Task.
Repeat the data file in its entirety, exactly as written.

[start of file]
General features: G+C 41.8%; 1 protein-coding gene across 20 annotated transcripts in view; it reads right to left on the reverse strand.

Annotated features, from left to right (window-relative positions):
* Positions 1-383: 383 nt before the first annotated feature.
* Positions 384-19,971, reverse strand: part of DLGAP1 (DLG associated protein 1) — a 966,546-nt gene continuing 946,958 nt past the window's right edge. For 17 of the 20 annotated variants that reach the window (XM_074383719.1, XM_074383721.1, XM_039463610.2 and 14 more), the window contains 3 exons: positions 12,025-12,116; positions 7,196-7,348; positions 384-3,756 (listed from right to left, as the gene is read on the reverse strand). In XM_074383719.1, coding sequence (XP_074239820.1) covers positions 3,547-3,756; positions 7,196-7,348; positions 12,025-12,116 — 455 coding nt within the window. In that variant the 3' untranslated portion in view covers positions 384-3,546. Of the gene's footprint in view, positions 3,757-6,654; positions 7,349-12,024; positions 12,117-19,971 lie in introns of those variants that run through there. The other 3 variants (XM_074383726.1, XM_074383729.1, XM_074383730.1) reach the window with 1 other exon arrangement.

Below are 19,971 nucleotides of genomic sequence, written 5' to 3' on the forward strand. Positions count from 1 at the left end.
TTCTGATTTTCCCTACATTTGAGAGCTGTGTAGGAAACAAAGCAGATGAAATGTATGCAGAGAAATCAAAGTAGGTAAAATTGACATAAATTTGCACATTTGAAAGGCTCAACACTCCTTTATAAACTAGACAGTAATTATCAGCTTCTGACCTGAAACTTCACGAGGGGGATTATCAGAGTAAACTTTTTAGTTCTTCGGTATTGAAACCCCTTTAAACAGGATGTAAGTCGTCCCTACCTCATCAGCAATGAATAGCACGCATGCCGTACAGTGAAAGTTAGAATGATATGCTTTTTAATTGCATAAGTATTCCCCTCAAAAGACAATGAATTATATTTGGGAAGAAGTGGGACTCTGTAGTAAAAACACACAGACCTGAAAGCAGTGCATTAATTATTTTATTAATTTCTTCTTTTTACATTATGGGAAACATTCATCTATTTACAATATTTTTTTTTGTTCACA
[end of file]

General features: G+C 41.8%; 1 protein-coding gene across 20 annotated transcripts in view; it reads right to left on the reverse strand.

Annotated features, from left to right (window-relative positions):
* Positions 1-383: 383 nt before the first annotated feature.
* Positions 384-19,971, reverse strand: part of DLGAP1 (DLG associated protein 1) — a 966,546-nt gene continuing 946,958 nt past the window's right edge. For 17 of the 20 annotated variants that reach the window (XM_074383719.1, XM_074383721.1, XM_039463610.2 and 14 more), the window contains 3 exons: positions 12,025-12,116; positions 7,196-7,348; positions 384-3,756 (listed from right to left, as the gene is read on the reverse strand). In XM_074383719.1, coding sequence (XP_074239820.1) covers positions 3,547-3,756; positions 7,196-7,348; positions 12,025-12,116 — 455 coding nt within the window. In that variant the 3' untranslated portion in view covers positions 384-3,546. Of the gene's footprint in view, positions 3,757-6,654; positions 7,349-12,024; positions 12,117-19,971 lie in introns of those variants that run through there. The other 3 variants (XM_074383726.1, XM_074383729.1, XM_074383730.1) reach the window with 1 other exon arrangement.

Below are 19,971 nucleotides of genomic sequence, written 5' to 3' on the forward strand. Positions count from 1 at the left end.
TTCTGATTTTCCCTACATTTGAGAGCTGTGTAGGAAACAAAGCAGATGAAATGTATGCAGAGAAATCAAAGTAGGTAAAATTGACATAAATTTGCACATTTGAAAGGCTCAACACTCCTTTATAAACTAGACAGTAATTATCAGCTTCTGACCTGAAACTTCACGAGGGGGATTATCAGAGTAAACTTTTTAGTTCTTCGGTATTGAAACCCCTTTAAACAGGATGTAAGTCGTCCCTACCTCATCAGCAATGAATAGCACGCATGCCGTACAGTGAAAGTTAGAATGATATGCTTTTTAATTGCATAAGTATTCCCCTCAAAAGACAATGAATTATATTTGGGAAGAAGTGGGACTCTGTAGTAAAAACACACAGACCTGAAAGCAGTGCATTAATTATTTTATTAATTTCTTCTTTTTACATTATGGGAAACATTCATCTATTTACAATATTTTTTTTTGTTCACA